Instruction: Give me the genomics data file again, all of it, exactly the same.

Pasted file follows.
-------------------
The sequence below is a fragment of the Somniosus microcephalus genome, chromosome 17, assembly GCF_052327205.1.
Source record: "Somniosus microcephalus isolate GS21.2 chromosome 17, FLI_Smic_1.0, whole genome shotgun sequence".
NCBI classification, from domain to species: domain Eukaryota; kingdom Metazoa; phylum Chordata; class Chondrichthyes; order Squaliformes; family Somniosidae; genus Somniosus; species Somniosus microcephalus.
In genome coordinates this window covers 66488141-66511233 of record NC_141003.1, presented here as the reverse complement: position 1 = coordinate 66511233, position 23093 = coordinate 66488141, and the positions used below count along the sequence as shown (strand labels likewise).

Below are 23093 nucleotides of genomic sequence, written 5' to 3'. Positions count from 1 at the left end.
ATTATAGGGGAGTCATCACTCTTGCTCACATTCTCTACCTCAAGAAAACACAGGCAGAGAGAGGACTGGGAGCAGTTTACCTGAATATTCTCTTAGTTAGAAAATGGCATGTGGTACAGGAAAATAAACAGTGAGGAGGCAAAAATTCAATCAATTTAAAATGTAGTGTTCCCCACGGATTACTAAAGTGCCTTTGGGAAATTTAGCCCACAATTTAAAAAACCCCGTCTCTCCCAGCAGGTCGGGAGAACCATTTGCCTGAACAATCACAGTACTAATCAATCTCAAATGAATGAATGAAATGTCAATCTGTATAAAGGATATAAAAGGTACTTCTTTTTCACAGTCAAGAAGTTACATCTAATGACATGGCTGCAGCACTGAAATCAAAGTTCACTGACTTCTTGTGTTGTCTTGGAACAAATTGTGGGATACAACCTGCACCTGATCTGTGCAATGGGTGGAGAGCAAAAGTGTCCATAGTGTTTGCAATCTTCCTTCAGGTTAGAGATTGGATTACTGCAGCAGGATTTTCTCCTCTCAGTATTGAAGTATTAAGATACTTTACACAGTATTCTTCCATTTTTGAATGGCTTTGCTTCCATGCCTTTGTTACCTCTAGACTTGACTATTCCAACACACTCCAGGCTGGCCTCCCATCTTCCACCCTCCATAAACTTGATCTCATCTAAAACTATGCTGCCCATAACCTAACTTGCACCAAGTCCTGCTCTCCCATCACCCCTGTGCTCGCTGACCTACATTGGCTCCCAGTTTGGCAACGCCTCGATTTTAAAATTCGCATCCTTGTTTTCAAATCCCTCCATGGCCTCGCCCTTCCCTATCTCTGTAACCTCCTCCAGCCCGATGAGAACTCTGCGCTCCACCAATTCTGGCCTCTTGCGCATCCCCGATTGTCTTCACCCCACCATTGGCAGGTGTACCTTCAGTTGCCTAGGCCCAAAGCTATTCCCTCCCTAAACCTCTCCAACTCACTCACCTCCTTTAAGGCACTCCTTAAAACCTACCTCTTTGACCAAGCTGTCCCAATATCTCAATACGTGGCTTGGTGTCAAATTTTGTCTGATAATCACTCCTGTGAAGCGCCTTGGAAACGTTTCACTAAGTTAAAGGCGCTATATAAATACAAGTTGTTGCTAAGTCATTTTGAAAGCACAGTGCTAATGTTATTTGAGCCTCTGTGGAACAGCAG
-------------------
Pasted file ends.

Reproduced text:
The sequence below is a fragment of the Somniosus microcephalus genome, chromosome 17, assembly GCF_052327205.1.
Source record: "Somniosus microcephalus isolate GS21.2 chromosome 17, FLI_Smic_1.0, whole genome shotgun sequence".
NCBI classification, from domain to species: domain Eukaryota; kingdom Metazoa; phylum Chordata; class Chondrichthyes; order Squaliformes; family Somniosidae; genus Somniosus; species Somniosus microcephalus.
In genome coordinates this window covers 66488141-66511233 of record NC_141003.1, presented here as the reverse complement: position 1 = coordinate 66511233, position 23093 = coordinate 66488141, and the positions used below count along the sequence as shown (strand labels likewise).

Below are 23093 nucleotides of genomic sequence, written 5' to 3'. Positions count from 1 at the left end.
ATTATAGGGGAGTCATCACTCTTGCTCACATTCTCTACCTCAAGAAAACACAGGCAGAGAGAGGACTGGGAGCAGTTTACCTGAATATTCTCTTAGTTAGAAAATGGCATGTGGTACAGGAAAATAAACAGTGAGGAGGCAAAAATTCAATCAATTTAAAATGTAGTGTTCCCCACGGATTACTAAAGTGCCTTTGGGAAATTTAGCCCACAATTTAAAAAACCCCGTCTCTCCCAGCAGGTCGGGAGAACCATTTGCCTGAACAATCACAGTACTAATCAATCTCAAATGAATGAATGAAATGTCAATCTGTATAAAGGATATAAAAGGTACTTCTTTTTCACAGTCAAGAAGTTACATCTAATGACATGGCTGCAGCACTGAAATCAAAGTTCACTGACTTCTTGTGTTGTCTTGGAACAAATTGTGGGATACAACCTGCACCTGATCTGTGCAATGGGTGGAGAGCAAAAGTGTCCATAGTGTTTGCAATCTTCCTTCAGGTTAGAGATTGGATTACTGCAGCAGGATTTTCTCCTCTCAGTATTGAAGTATTAAGATACTTTACACAGTATTCTTCCATTTTTGAATGGCTTTGCTTCCATGCCTTTGTTACCTCTAGACTTGACTATTCCAACACACTCCAGGCTGGCCTCCCATCTTCCACCCTCCATAAACTTGATCTCATCTAAAACTATGCTGCCCATAACCTAACTTGCACCAAGTCCTGCTCTCCCATCACCCCTGTGCTCGCTGACCTACATTGGCTCCCAGTTTGGCAACGCCTCGATTTTAAAATTCGCATCCTTGTTTTCAAATCCCTCCATGGCCTCGCCCTTCCCTATCTCTGTAACCTCCTCCAGCCCGATGAGAACTCTGCGCTCCACCAATTCTGGCCTCTTGCGCATCCCCGATTGTCTTCACCCCACCATTGGCAGGTGTACCTTCAGTTGCCTAGGCCCAAAGCTATTCCCTCCCTAAACCTCTCCAACTCACTCACCTCCTTTAAGGCACTCCTTAAAACCTACCTCTTTGACCAAGCTGTCCCAATATCTCAATACGTGGCTTGGTGTCAAATTTTGTCTGATAATCACTCCTGTGAAGCGCCTTGGAAACGTTTCACTAAGTTAAAGGCGCTATATAAATACAAGTTGTTGCTAAGTCATTTTGAAAGCACAGTGCTAATGTTATTTGAGCCTCTGTGGAACAGCAG